“The campaign is necessary not only to raise the level of awareness about rape and gender-based violence but to ensure that Nigerians own the fight against the abhorrent and repulsive criminal acts,” Nigeria’s Information Minister, Lai Mohammed said recently.
In addition to the National Sex Offenders Register, Tallen seems finally read to put her hand to the plow and prove her worth to her constituents.
Abubakar Malami (Attorney General and Minister of Justice)
For the first time since Nigeria gained independence, victims of gender based violence, sexual assault and rape are finally going to get their day in court. The Ministry of Justice, under the leadership of Abubakar Malami is finally giving state courts the go-ahead to establish specialised courts that deal specifically with cases involving Rape and Gender-Based Violence. For many victims of both crimes, the traditional justice system has proven a terrible nightmare. The courts are overwhelmed and the justices in these courts have been socialized to see gender based violence and sexual assault as inferior to more ‘pressing’ cases. There is also of course the stigma that comes with publicly admitting to have been assaulted or raped, for men and women. Specialized courts manned by professionals who are especially skilled in conflict management for cases like this would have litigation time and led to fare more convictions, two incredibly important wins for victims. This is what Malami had to say about the decision.
“To tackle this hydra-headed menace headlong, the ministry of Justice is currently engaging with the respective heads of courts for the establishment of specialised courts for the speedy trial of rape/gender-based violence offences in Nigeria,” Malami said.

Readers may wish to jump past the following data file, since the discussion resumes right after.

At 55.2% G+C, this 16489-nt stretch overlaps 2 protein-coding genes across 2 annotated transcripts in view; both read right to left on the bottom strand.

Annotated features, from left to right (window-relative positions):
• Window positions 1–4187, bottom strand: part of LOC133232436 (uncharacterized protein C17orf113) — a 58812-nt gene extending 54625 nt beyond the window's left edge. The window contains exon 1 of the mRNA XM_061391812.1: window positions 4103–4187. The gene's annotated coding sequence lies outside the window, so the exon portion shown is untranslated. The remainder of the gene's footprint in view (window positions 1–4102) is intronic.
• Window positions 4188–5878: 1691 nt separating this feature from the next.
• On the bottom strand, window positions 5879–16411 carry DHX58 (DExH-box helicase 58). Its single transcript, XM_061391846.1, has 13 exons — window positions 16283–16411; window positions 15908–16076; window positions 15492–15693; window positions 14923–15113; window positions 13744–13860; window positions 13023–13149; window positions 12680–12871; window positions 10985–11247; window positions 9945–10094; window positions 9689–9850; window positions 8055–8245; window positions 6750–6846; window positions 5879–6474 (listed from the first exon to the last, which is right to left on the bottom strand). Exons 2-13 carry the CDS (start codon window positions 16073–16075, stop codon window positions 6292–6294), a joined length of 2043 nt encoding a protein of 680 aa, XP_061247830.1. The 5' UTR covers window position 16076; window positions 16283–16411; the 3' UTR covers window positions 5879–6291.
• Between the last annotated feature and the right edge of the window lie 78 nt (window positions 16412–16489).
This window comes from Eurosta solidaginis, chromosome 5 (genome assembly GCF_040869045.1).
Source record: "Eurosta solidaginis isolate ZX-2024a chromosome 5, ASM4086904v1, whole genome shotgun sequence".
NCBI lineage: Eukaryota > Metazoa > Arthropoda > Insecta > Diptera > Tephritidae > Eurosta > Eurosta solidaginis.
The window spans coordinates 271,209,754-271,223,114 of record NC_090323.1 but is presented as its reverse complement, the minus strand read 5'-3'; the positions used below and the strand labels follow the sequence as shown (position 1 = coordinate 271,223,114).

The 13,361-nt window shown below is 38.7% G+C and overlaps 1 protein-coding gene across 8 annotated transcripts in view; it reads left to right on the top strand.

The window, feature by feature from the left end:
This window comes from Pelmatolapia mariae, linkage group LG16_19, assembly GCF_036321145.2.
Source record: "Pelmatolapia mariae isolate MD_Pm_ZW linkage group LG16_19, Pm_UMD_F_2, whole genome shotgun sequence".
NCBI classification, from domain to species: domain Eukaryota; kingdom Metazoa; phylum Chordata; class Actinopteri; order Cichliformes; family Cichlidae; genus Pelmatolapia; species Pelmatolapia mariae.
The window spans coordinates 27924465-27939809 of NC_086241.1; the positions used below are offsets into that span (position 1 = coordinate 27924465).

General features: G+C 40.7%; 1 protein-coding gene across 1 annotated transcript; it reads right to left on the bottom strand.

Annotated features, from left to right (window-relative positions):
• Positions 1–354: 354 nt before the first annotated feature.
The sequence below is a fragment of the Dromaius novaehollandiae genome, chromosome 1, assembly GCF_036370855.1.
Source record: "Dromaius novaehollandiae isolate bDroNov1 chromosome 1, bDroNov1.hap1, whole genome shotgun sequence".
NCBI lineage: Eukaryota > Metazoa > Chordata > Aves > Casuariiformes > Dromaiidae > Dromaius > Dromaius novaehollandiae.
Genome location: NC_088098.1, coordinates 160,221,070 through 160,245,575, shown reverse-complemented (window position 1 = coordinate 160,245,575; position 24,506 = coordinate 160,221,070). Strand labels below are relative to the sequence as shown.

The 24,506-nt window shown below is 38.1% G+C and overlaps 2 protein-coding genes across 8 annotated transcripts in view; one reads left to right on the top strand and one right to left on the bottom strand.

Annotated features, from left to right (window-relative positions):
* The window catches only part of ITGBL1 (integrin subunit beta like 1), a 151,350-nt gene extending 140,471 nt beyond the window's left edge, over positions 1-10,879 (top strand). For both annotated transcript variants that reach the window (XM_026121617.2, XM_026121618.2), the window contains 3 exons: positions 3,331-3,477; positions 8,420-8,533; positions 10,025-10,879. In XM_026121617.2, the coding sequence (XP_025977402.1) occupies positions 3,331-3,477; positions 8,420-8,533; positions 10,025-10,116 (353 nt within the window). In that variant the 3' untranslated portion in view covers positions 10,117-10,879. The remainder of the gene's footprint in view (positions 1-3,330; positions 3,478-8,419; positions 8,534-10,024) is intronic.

For the specialised courts to function, the Ministry of Justice is reviewing all existing laws and policy instruments concerning rape, child defilement, and gender-based violence in the country and restructuring them to remove any ambiguity and any legal loopholes. The end goal of the exercise is to clearly define the metrics that will decide who gets to be annotated in Nigeria’s new Sex Offenders register.
Malami is also advocating to ensure the recently announced executive order granting financial autonomy to state legislature and judiciaries is implemented.
After several disparaging statements about the future of road infrastructure in Nigeria, it seems Minister for Works and Housing, Babatunde Fashola has finally seen the light. His new announcement that the Federal Government has perfected a plan to concession 10 major highways in the country is a complete turn around from his earlier assessment that Nigeria’s infrastructural systems were unsalvageable.